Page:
Being a learner bike, you'd expect the engine to be anything but exciting, but that's thankfully not the case. At 313cc, the single-cylinder heart of the G 310 R is compact, yet puts out a very useable 25kW (34hp) backed by 28Nm of torque – plenty of power for town or the highway riding considering the package as a whole weighs only 158kg.

The engine is a clever design with the cylinder head reversed to the norm. This sees the air intake and exhaust flipped around so that air enters at the front, helps explode some dinosaurs in as effective a manner as possible inside the cylinder head, then bursts out the back, completing its journey. This configuration has also allowed BMW to keep the exhaust short, and importantly, keep excess heat away from the rider.

Overall comfort is not bad at all with the seat, in particular, being very comfortable for extended periods. As tends to be the case with BMWs, the G 310 R's levers are typical BMW Motorrad, meaning there is a bit of a reach to them if you have short fingers or small hands.

Stopping duties are handled by a nice big 300mm disc with a 4-piston caliper up front, while out back there is a 240mm disc and single-piston combo with the braking system also including ABS and braided brake lines.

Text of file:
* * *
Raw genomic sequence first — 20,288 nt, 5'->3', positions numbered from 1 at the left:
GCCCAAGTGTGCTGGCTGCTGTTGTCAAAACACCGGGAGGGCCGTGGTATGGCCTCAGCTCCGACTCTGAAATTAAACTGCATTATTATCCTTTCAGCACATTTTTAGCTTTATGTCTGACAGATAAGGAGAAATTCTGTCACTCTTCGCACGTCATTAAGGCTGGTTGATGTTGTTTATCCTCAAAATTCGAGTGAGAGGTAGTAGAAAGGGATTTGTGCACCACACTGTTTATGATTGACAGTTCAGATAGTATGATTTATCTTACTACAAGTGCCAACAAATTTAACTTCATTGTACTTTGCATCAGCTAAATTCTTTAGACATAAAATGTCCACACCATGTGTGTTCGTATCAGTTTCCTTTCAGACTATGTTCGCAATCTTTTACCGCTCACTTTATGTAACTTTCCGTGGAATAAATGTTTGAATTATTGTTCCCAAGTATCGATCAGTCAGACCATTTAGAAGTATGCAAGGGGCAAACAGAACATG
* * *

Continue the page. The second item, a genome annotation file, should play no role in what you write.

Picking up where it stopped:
Out on the road, there is plenty of power for the riders this bike is targeted at, with the machine easily able to reach the open road speed limit. In town, it actually feels quite sprightly, nipping in and out of traffic like a pro, thanks to the steep steering angle and relatively short wheelbase.

Once out in tight twisting corners, you really can revel in how easy the G 310 R is to flick from corner to corner. With its approachable power delivery it is the kind of bike you can really learn the ins and outs of "spirited" riding without getting yourself into trouble.

Surprisingly there was only a little vibration making its way from the single-cylinder powerplant through the rubber-mounted handlebar. BMW has done a decent job here of fighting the common complaint of single-cylinder engines, but when the bike is yet to be fully run in you do notice more vibration.

Considering the whole package comes in at a tight $7,690 plus the usual on-road costs, you'd think BMW must have really cut some corners with the G 310 R, but after a prolonged search I only found a couple of places where BMW managed to save a few bucks on their LAMS machine.